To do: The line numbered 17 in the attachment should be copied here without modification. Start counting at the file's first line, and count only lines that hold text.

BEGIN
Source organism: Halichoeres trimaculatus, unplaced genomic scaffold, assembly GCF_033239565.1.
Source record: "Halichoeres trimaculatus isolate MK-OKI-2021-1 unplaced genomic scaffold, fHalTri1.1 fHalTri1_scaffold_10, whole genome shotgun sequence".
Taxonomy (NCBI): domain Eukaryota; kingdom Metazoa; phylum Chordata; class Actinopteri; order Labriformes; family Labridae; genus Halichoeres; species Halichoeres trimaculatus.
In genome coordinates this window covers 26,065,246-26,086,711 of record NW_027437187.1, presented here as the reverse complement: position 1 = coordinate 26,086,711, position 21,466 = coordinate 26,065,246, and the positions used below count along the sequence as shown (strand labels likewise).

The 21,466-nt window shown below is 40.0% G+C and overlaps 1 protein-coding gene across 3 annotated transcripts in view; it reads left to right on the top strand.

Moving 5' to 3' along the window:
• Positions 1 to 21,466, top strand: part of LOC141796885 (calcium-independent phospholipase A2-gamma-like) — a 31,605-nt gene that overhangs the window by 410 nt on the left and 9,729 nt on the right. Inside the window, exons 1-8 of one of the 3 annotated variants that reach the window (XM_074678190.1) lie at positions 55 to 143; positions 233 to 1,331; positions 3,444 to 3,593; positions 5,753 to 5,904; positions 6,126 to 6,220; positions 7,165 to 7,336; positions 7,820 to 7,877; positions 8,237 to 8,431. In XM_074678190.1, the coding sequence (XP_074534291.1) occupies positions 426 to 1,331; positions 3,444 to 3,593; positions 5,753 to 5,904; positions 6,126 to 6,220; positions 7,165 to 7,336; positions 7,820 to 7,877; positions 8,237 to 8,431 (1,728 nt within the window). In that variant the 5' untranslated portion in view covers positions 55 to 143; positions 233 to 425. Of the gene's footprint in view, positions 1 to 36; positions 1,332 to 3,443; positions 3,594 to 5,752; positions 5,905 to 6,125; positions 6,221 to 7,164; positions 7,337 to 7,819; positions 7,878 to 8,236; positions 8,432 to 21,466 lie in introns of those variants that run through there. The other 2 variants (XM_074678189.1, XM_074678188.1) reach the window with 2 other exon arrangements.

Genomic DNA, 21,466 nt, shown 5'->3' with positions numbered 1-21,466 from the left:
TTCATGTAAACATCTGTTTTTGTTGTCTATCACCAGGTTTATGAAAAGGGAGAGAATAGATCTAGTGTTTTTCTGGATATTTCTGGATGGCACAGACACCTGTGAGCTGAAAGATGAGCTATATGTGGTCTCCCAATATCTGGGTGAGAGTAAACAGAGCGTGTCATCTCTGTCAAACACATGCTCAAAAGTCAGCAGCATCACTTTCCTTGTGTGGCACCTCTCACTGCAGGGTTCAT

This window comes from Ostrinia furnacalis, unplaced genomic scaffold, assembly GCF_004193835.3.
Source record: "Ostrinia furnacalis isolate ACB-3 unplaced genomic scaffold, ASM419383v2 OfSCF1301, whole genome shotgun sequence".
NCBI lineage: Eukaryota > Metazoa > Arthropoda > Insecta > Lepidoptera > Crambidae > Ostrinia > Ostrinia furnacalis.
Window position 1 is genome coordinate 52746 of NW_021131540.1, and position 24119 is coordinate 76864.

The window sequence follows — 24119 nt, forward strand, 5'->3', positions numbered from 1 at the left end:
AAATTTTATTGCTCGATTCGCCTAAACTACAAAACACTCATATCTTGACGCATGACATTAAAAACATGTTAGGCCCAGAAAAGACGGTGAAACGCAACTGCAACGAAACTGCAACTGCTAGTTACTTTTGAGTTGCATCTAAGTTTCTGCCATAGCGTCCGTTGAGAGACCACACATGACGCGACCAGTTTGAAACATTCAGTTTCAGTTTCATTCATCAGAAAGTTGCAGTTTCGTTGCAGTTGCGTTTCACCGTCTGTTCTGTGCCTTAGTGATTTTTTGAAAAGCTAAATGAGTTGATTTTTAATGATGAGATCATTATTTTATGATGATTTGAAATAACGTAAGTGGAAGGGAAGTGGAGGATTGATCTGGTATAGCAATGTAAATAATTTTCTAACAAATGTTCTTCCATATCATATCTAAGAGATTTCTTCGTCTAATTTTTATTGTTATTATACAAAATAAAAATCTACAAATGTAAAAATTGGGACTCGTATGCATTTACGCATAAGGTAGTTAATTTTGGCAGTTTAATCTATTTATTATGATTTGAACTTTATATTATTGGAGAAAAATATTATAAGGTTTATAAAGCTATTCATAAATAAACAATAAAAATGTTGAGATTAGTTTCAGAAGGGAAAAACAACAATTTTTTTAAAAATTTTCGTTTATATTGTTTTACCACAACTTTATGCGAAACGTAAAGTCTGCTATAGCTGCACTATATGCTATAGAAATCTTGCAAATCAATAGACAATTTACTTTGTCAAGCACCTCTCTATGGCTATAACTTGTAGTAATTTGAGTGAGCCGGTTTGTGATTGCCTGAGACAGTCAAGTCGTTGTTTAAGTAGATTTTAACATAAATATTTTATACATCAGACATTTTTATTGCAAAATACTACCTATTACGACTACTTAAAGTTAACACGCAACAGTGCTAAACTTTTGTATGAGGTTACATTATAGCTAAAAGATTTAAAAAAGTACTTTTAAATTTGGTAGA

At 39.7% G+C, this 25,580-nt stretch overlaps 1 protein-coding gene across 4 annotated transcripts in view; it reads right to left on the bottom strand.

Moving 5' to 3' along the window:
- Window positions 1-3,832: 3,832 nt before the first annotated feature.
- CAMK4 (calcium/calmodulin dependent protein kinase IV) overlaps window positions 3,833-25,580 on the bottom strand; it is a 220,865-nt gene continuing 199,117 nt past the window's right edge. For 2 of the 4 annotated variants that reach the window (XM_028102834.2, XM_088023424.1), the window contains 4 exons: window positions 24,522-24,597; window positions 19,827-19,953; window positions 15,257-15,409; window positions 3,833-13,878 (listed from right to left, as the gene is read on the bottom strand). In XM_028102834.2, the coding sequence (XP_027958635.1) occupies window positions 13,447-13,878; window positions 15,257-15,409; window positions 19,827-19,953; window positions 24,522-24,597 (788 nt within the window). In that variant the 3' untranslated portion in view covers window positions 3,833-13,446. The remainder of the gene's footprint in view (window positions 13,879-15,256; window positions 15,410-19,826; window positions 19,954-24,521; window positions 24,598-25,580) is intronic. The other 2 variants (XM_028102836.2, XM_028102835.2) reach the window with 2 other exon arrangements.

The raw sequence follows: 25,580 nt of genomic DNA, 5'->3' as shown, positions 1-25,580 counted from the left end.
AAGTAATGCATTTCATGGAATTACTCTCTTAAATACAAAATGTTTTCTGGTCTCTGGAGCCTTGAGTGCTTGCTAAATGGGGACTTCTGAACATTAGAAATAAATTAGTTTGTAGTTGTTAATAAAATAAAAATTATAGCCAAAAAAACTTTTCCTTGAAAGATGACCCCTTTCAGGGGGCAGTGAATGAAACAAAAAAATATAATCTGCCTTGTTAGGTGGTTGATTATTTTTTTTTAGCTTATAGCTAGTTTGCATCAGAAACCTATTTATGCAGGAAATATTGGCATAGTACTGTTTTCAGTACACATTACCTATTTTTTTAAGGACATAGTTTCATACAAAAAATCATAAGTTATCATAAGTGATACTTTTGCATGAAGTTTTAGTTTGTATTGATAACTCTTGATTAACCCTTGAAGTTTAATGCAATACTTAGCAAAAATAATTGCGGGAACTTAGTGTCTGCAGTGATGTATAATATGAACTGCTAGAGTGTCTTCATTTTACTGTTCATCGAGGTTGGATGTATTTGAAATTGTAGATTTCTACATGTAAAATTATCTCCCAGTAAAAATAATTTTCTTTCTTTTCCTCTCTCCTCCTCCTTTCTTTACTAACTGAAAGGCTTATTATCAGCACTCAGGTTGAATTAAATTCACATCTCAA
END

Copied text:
Moving 5' to 3' along the window: